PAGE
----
In my early teens I found life difficult. I was huge because of steroid treatment, I must have been a size 16, couldn't walk, callipers all over my legs. I felt I looked different, I felt embarrassed of myself and I longed for new knees so I could get rid of the callipers and start walking and not being dependant on anyone to get around and even onto the toilet. I continued mainstream education at all times. When in hospital,all the other children I spent time with on the ward, got fluffy toys and pretty presents, I got Lets revise Biology, Maths and English guides!  Around this time my brothers and sister were my real friends. I would spend hours playing with them and I still am so glad I was one of four.The only aspect of my siblings that I find hard to deal with today, is they were shielded a lot from my illness. I don't think they really understood some aspects of being a bit wonky. My mother has to make me dresses because I am 4ft 11 and have a very curved spine, I can't find dresses or tops that do not show that off. She makes dresses that hang from the shoulders and have an empire line which hides my curve and so I look like a normal, petite woman. My sister goes bonkers when I get dresses made for me, she wants some made for her, I can see things from her point of view completely and it is almost cruel on her that she doesn't understand why these things are done for me and not her.I think my parents were right to not bombard my siblings with tales of difference,illness that might have scared them. Both my mother and father tried hard to set up a normal family life where we all just got on and didn't dwell on hospital visits,my parents never spoke of my visits in front of my brothers and sister. The poor people had to drive hours and hours to get the specialist treatment for me, they did a seven hour round trip in a day and still took every one to the park the next day! I can see that when normality is so important when someone is ill in the family, I would never do any thing different to my mother and father, I think parents of an ill child have some super human inner strength, they go to the ends of the earth for every member of their child, drive miles and miles, watch their ill child go through painful treatment and still manage to laugh and love every one.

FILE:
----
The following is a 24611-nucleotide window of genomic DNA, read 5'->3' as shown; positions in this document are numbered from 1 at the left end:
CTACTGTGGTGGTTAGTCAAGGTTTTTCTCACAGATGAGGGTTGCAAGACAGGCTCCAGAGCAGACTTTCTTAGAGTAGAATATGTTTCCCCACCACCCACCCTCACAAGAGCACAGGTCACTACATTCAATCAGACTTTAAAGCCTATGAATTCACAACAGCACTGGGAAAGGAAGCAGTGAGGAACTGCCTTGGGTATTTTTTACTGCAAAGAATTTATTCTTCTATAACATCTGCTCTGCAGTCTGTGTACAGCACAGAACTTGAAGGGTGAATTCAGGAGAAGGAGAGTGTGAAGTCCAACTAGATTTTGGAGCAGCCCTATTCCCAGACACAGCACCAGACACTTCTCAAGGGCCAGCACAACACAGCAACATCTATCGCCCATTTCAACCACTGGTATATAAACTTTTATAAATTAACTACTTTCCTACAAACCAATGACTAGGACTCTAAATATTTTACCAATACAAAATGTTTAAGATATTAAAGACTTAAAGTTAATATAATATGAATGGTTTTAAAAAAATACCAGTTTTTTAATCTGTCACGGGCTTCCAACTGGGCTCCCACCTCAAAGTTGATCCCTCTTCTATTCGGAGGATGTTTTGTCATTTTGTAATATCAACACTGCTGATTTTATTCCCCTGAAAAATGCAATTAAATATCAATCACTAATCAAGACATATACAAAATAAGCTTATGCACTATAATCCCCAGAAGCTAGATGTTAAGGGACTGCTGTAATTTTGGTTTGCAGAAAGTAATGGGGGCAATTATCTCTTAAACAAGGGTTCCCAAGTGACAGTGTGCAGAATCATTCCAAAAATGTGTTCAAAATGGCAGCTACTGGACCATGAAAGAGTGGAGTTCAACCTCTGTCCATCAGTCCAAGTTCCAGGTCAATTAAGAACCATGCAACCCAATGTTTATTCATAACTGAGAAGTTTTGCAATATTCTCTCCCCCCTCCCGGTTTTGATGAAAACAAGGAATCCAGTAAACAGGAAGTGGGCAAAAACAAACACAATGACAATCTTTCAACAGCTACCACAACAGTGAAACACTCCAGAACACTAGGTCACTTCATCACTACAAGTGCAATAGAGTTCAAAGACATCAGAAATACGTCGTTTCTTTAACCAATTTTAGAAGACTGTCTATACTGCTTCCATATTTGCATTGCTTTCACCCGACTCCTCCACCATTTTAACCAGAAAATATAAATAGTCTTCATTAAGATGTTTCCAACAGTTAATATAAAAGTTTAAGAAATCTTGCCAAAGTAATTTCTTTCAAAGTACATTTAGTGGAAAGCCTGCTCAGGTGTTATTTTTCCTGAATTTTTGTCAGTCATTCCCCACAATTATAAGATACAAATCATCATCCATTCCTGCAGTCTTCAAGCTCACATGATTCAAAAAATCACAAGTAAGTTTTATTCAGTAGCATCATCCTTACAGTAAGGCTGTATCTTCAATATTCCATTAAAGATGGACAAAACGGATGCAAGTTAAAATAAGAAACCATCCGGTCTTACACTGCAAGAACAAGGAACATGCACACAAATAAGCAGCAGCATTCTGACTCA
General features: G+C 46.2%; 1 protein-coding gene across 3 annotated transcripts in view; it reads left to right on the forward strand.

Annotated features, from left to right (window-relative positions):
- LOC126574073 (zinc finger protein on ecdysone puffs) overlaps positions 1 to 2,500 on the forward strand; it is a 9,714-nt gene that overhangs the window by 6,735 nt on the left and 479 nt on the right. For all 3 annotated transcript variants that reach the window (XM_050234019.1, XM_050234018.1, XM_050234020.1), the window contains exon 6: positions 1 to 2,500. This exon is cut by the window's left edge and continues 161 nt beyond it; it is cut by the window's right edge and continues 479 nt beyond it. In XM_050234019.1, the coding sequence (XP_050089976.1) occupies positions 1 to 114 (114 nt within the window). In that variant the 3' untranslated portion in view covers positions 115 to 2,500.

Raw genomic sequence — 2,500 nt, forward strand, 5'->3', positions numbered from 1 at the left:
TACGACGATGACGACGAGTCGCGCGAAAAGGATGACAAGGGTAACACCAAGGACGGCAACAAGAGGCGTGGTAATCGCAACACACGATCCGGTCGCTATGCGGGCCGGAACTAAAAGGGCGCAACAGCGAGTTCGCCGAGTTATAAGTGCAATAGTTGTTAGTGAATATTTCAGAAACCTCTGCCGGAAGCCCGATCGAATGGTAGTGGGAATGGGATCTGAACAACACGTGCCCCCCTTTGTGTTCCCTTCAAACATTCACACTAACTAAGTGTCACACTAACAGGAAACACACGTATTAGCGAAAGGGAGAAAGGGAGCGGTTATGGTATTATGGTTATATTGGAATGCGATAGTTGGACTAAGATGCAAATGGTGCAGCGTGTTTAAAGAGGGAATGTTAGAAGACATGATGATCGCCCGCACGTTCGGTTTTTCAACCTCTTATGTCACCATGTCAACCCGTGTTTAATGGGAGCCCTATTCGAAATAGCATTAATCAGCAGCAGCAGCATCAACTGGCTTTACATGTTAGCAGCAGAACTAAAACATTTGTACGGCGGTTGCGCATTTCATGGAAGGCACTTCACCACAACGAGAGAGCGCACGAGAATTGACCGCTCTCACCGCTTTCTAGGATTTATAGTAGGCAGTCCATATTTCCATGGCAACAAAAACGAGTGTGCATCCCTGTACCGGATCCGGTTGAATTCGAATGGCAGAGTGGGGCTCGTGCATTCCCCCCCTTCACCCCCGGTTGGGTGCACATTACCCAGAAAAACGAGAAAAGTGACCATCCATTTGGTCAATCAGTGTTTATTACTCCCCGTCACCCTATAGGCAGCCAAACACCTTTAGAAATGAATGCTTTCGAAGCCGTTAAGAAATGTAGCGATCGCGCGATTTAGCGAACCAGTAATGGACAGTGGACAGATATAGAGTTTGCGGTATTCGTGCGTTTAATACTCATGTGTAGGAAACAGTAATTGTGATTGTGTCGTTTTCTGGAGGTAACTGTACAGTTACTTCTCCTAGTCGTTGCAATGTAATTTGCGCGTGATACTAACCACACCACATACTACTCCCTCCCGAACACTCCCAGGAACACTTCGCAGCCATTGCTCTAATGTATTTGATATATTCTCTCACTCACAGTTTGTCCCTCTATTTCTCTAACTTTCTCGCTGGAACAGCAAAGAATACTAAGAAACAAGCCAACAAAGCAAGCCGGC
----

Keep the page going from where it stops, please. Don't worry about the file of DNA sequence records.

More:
I ended up doing my A-levels a year early. This was not great as a child, a great thing for parents to feel proud off, awful as the baby of the group and add on top of that my size, my wheelchair ..oh god! I would listen to my fellow students reg ail their clubbing antics on a Monday morning, where you could buy great make up and I felt different. I still had friends but they were always the slightly odd ones. I guess these students befriended me because they felt socially different etc and actually I found them hard work at times as I pride myself on being good socially. Finally I got replaced knees. That day was like the day when you pass your driving test,graduate or get engaged. I was so happy. I underwent an 8 hour operation as they did both knees to save me hassle or more time of school, I think it would have been a 6 hour op but the surgeons decided they needed a good lunch break,can't blame them though! The rehabilitation was hard, I hadn't walked for years and I spent days between parallel bars and Physios motivating me like a parent does when their child is taking their first steps. I spent months in hospital trying to get muscles back, eventually I took some steps on walking sticks, I felt very proud. My father, a very kindly man, was the only one who shouted at me to try and walk without the sticks. I threw them away angry at my father, you know what I walked, still think he was rude though! I walked, walked and walked, I was so excited. My life was changing! I shed all my weight and went to a size 8. I met friends who went out! I could talk about make up they had in "Boots" because for the first time in my life I could take myself of around there. I booked tickets to see "Wet Wet Wet" and we got into the disabled area at the front of the stadium and I stood most of the time and danced.I learnt to drive and gosh did that open doors to me. Around 17 I went into remission, Juvenile arthritis does that, it can disappear as quickly as it came and no one really knows why.